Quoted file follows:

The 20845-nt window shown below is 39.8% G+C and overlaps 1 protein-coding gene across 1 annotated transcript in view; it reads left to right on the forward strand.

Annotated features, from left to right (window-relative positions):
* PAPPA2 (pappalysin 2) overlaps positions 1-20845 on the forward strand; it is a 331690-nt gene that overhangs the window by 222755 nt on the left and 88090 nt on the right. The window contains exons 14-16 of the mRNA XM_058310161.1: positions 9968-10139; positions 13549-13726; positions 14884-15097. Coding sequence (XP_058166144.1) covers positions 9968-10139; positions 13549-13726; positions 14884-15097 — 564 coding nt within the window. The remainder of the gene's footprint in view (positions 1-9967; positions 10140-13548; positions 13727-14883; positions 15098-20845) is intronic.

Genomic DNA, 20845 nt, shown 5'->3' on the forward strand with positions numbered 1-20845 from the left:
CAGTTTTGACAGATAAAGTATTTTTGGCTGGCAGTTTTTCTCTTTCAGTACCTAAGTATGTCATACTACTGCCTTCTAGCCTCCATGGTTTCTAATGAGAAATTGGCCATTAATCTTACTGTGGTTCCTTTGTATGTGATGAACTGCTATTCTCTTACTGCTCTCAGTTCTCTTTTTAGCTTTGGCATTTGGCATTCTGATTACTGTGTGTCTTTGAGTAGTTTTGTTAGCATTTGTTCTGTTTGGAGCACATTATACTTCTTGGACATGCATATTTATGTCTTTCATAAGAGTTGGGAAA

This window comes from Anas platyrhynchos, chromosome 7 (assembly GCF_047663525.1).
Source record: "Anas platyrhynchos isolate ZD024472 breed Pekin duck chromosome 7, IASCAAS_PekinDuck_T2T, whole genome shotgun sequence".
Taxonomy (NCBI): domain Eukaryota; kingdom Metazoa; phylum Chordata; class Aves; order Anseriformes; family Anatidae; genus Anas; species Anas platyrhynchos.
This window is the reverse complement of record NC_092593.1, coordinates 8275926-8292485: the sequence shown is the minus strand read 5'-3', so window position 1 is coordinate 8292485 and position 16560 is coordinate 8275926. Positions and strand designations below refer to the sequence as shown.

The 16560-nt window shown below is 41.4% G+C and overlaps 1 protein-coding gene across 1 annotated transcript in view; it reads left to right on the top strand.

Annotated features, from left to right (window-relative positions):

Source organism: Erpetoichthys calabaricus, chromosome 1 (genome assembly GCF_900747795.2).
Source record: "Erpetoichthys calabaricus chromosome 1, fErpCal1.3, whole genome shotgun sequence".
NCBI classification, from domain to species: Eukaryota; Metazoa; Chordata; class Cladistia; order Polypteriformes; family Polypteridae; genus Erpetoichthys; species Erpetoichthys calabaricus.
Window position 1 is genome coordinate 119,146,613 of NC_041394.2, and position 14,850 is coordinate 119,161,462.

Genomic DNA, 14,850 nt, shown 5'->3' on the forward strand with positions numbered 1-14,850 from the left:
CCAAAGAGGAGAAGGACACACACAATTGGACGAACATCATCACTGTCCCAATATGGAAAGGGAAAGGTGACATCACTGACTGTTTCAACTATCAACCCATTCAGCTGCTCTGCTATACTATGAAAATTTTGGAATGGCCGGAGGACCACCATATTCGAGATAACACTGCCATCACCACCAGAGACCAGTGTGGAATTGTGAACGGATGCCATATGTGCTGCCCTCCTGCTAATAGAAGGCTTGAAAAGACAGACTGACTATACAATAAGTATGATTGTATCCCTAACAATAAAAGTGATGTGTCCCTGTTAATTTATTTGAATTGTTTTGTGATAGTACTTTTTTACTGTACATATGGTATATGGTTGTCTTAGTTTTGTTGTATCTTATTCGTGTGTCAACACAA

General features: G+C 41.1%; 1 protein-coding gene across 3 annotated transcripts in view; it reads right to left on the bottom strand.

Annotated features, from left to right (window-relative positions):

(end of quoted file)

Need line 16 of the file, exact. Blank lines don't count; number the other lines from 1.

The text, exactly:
Genomic DNA, 14,850 nt, shown 5'->3' on the forward strand with positions numbered 1-14,850 from the left: